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Agatha Christie (September 15, 1890 – January 12, 1976), the renowned British author, borrowed from her observations of the world and people surrounding her to become the Queen of Crime. Born Agatha Miller in Torquay, U.K, a fashionable seaside resort, she was the youngest of three children. Her childhood was a conventional and happy one, and she was educated at home.
Her first novel, The Mysterious Affair at Styles (1920), was written as a dare from her sister. Though it took a few years to go to press, Christie was the clear winner of the bet. This was the book that introduced the iconic detective character, Hercule Poirot. She has remained one of the world’s best-selling author of all time, and remains an icon in the world of mystery, thriller, and crime novels.
A stormy marriage & mysterious disappearance
Agatha met Archie Christie in 1912, and their stormy two-year engagement should have been a warning of things to come. They married in 1914 and lived in London. Their daughter and only child, Rosalind, was born in Agatha’s childhood home in Torquay in 1919.
Already a well-known author, Agatha went missing for eleven days starting in early December of 1926, sparking a nationwide search. Some time before the disappearance incident, Archie had met Nancy Neele, and the two embarked on an affair. When he confessed the liaison to Agatha, the couple quarreled, and in a pique, Agatha took off in her car. Read more about this episode and its outcome here.
Forays into archeology
Agatha took some time to rebuild her life after her divorce from Archie, which shook her confidence and sense of security. Her writing was her refuge, and her retreat resulted in the copious flow of the mysteries that generations of readers have loved. From her prolific pen came books under her own name as well as pseudonyms. She also wrote romance novels under the pen name of Mary Westmacott.
Agatha’s misery was short-lived, as two years later, in 1930, she married Sir Max Mallowan, a noted archaeologist. With him, she found the happiness that eluded her in her marriage, and the years she spent with her second husband were also among her most productive.
Agatha had a longstanding interest in archaeology, so it’s fitting that she met her second husband while on a trip to Ur, an excavation site, in 1930. Once they married, she and Mallowan went to archeological sites at which they could work together. She happily went with him on numerous trips, not only as an observer (the details sometimes made their way into her novels and stories, including Death on the Nile and Murder in Mesopotamia), but did tasks like labeling, restoring, cleaning, photographing, and taking field notes. She not only paid her own way on their trips, which she could well afford, but often funded the explorations as an anonymous sponsor.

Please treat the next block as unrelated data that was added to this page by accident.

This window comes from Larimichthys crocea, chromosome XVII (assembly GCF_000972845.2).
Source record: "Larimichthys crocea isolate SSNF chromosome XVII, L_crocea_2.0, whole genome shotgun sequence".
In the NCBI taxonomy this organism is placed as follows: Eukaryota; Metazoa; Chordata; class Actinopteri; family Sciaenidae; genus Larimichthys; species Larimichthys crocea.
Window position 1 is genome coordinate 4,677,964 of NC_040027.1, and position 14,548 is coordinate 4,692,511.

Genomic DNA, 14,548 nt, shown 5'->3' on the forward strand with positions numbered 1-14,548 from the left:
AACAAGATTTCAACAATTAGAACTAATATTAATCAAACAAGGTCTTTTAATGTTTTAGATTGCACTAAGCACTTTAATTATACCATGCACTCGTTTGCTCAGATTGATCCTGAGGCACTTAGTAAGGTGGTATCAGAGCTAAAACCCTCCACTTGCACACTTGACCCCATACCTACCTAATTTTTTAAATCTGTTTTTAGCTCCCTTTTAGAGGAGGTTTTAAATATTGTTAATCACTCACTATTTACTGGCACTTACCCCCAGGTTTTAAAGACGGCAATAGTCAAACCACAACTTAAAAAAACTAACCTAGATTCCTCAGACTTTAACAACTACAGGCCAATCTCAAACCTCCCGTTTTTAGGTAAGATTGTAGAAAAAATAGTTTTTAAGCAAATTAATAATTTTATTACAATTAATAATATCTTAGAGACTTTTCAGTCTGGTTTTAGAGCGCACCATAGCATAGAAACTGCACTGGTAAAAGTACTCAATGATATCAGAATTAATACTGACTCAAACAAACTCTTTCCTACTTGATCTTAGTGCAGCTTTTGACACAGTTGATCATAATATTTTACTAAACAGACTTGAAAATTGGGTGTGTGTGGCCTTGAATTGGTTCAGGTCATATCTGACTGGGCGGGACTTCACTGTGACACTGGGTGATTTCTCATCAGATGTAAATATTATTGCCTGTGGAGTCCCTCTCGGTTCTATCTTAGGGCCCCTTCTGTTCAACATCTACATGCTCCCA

The phenomenal success of a private person
Despite her worldwide renown, Agatha strove to live a quiet life. She felt that the public had no need to know of her private affairs, and that her books spoke for themselves. The blandly titled An Autobiography wasn’t published until nearly two years after her death. The first authorized biography, Agatha Christie by Janet Morgan, came out in 1980. It offers one of the fullest explorations of the author’s 1926 disappearance, and muses on how the author who led such a gentle and genteel life could produce such a large body of work with themes of violence, death, and terror.
Agatha saw incredible success during her lifetime. At the time of her death, her books had sold hundreds of millions of copies worldwide, and the number has only grown since then. Both before and after her death, a number of her books have been made into feature films.
Her life of education, travel, archeological digs, and volunteer nursing all helped shape her as a writer. She earned many honors in her lifetime, including President of the Detection Club and Dame Commander of the Order of the British Empire.
Agatha Christie’s An Autobiography on Amazon
More about Agatha Christie on this site
- Influential Quotes by Agatha Christie
- Dear Literary Ladies: Why Am I imitating authors I admire?
- The Writing Habits of Agatha Christie by Tony Riches
- 10 Quotes by Agatha Christie on Writing
- The 1926 Disappearance of Agatha Christie
- Agatha Christie Postage Stamps
- 4 Noted Women Authors as World War I Nurses and Relief Workers
Dame Agatha was incredibly prolific; this represents a tiny fraction of her output.
- The Mysterious Affair at Styles (1920)
- And Then There Were None
- The Murder of Roger Ackroyd
- Death on the Nile
- Murder on the Orient Express
- The A.B.C Murders
- Curtain (1975)
Biographies about Agatha Christie
- Duchess of Death: The Unauthorized Biography of Agatha Christie by Richard Hack
- Agatha Christie: A Biography by Janet Morgan
- Agatha Christie and The Eleven Missing Days by Jared Cade
- Agatha Christie’s Secret Notebooks by John Curran
Selected film adaptations of Agatha Christie’s works
- Marple: The Classic Mysteries Collection (1930-1989)
- And Then There Were None (1945)
- Endless Night (1972)
- Murder on the Orient Express (1974)
- Death on the Nile (1978)
- Seven Dials Mystery (1982)
- The Mirror Crack’d (1980)
- Evil Under the Sun (1982)
- Miss Marple (1984-85)
- Poirot: The Definitive Collection (1989)
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